Welcome witches and warlocks,
I had the pleasure of attending The Queen Mary’s Dark Harbor this year and figured I would offer up a few thoughts on the event for my fellow haunt enthusiasts. Just so everyone knows where I am coming from, I have never attended this event in the past, though it has been on my radar for quite some time. Like my other reviews, I will be putting the houses in the order that I saw them with some random thoughts on the other going ons thrown in for good measure.
From a narrative standpoint, there is not much context provided within the boundaries of the actual house. Reading the map helped to provide more background as to the proceedings so I suggest story focused people give that a look. Those who do not understand the plot will at least be treated to some pretty cool visuals that convey an asylum like atmosphere. There were a few good scares in here and some wonderful acting from the various asylum inmates. Even with all of this, my favorite moment was the high wire walk as it played to people’s fears of heights as well as showing off the Queen Mary herself. All in all, while I still do not really understand what was being portrayed here, this was a very entertaining experience.
This was probably my favorite houses actually on the Queen Mary as it offered lots of great views of the ship’s interior while also being quite disturbing. The main reason it proved unsettling is that we are journeying into the world of a dead child. Along the path we have constant encounters with the young girl, Mary, and her many toys. In general dead children are a bit creepy, but here it gets a nice shot in the arm as she has created her own sort of paradise made up of twisted versions of childhood objects. While that might make some uneasy, what really stood out to me is that Mary was constantly around every corner beckoning for us to join in her games forever. This also had one of my favorite finales of any of the houses that proved incredibly effective at getting a last jump from those walking through. All in all, the creep factor is high here with some nice visuals along the way.
This was the new haunted house on the block which promised to take us through some areas of the boat that have never been used for a haunt before. The set design here is probably the best of the houses on the ship as I felt just like I was walking through the kitchens and dining rooms of a luxury liner. While I absolutely adored this from a set design perspective, I have to admit that I honestly did not get scared that much in this house. There were some cool things along the way to throw guests off (crawlspace, heat lamps, etc.) and create better scares, but for the most part these moments were underutilized. All in all, I might not have found this very scary, but the design of this is easily the best out of the houses on the ship.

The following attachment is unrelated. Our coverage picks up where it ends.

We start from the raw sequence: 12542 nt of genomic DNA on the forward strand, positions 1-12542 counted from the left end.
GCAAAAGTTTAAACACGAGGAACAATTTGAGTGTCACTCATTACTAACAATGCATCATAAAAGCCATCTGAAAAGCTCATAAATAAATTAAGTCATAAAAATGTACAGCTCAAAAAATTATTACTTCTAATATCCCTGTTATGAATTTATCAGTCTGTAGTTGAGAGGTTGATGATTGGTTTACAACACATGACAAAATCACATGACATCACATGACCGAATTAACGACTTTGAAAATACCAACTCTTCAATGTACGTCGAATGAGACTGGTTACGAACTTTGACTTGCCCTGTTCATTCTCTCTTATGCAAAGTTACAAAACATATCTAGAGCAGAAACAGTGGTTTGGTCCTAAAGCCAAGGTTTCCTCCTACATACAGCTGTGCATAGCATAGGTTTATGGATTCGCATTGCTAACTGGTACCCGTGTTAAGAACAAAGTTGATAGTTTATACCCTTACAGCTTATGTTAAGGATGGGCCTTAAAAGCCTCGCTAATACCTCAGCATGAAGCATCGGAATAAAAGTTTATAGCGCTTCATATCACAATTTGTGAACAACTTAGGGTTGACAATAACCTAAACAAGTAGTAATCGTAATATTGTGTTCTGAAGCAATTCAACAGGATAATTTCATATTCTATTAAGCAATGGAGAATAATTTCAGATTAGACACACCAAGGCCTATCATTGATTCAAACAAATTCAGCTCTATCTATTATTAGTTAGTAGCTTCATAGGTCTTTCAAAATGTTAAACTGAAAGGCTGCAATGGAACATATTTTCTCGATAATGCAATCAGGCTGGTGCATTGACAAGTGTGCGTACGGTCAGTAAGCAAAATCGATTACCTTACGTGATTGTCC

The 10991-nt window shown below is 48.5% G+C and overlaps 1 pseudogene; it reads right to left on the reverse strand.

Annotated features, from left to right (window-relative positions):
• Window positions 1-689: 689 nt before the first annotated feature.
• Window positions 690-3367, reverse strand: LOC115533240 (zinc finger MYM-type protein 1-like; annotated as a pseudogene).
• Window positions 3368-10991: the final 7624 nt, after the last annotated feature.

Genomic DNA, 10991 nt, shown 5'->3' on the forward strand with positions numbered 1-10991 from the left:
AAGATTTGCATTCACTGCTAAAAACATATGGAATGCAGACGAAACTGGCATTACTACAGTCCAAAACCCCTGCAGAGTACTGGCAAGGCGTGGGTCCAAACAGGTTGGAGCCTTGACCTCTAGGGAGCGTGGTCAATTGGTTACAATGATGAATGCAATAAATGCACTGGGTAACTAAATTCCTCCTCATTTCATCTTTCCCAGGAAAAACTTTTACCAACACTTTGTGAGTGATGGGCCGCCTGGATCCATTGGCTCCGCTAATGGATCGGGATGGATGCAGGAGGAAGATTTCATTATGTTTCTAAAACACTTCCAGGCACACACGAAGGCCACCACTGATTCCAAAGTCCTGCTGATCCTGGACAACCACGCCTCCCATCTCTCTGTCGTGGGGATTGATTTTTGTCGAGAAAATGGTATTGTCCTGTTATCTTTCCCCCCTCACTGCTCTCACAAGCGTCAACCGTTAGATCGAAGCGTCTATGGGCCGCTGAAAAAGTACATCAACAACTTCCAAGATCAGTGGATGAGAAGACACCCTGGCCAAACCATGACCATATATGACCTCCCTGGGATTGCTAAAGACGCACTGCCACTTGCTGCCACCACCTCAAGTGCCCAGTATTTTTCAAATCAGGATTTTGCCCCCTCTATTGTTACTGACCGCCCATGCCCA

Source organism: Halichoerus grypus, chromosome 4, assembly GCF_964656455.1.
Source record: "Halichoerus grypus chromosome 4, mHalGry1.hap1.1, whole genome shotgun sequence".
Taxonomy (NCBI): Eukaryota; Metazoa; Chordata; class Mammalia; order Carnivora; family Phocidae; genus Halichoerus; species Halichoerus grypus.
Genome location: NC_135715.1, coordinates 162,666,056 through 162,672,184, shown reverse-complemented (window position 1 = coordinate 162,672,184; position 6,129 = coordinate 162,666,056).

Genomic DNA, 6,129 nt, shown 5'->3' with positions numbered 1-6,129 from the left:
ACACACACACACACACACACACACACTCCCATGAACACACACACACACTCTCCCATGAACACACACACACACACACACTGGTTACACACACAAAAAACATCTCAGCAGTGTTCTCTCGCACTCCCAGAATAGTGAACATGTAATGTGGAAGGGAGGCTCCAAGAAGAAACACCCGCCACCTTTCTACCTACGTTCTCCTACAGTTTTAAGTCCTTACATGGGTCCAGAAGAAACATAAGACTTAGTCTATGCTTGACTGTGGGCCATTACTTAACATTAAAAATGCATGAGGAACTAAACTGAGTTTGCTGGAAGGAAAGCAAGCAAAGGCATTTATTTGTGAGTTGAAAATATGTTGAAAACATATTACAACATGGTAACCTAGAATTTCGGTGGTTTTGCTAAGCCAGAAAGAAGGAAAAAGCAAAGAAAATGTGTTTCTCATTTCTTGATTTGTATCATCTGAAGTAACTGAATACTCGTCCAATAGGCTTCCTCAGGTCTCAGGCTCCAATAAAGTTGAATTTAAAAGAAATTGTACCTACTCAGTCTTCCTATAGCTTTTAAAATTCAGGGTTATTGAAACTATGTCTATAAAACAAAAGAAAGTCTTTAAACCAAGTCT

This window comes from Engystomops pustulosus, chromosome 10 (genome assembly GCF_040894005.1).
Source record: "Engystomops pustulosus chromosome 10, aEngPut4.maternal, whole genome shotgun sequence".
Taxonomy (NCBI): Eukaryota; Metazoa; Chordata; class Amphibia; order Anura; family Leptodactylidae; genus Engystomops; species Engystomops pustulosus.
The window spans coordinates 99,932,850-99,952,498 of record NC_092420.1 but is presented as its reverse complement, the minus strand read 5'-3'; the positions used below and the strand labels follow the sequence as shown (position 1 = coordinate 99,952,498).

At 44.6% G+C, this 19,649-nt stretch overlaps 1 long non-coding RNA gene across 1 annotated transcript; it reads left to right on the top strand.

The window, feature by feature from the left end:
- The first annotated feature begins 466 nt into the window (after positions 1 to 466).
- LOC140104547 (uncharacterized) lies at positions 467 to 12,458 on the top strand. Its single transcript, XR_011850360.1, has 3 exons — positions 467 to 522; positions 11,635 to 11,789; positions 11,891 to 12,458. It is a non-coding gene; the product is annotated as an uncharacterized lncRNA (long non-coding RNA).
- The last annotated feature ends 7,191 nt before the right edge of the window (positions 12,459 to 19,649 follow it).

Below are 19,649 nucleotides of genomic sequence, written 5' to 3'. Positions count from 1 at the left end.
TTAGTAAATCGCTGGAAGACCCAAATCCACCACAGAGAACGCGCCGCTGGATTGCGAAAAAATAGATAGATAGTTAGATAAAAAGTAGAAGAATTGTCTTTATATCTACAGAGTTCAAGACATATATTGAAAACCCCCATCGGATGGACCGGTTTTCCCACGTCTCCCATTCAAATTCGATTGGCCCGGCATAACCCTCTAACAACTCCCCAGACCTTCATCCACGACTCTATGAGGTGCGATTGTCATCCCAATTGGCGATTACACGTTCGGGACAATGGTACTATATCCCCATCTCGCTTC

The circus is in town and we find ourselves venturing into a tent full of sideshow freaks, funhouse attractions, and clowns. Approaching this from an innovation standpoint, it is hard not to see this as the most creative of the haunts we experienced this evening. From the ball pit opening to the mirror maze that is actually a maze there were a lot of things within this attraction set to disorient guests. Portions of this have some amazing scare actors that are not only intense, but also using the various distractions to great result. While there were some notable slow sections, those moments were not nearly as memorable as the many different parts that were firing on all cylinders. All in all, this is a truly fun house with some innovative scares along the way.
Of all the houses on the ship, this was my most anticipated. To be honest, it did not end up being my favorite. While the story setup is one of the best at the entire event, the execution just felt kind of lacking. There were some good sets along the journey as well as many gory images, but I feel like the plot got lost a bit in the shuffle. The actors were good, but many scenes felt as if there could have been more actors. I have to say that the costume design in here was absolutely top notch from our lead actress Gale to the twisted doctors to the masquerade ball scenes. All in all, I wish there had been more actors in this house, but the ones who were there had some excellent character designs.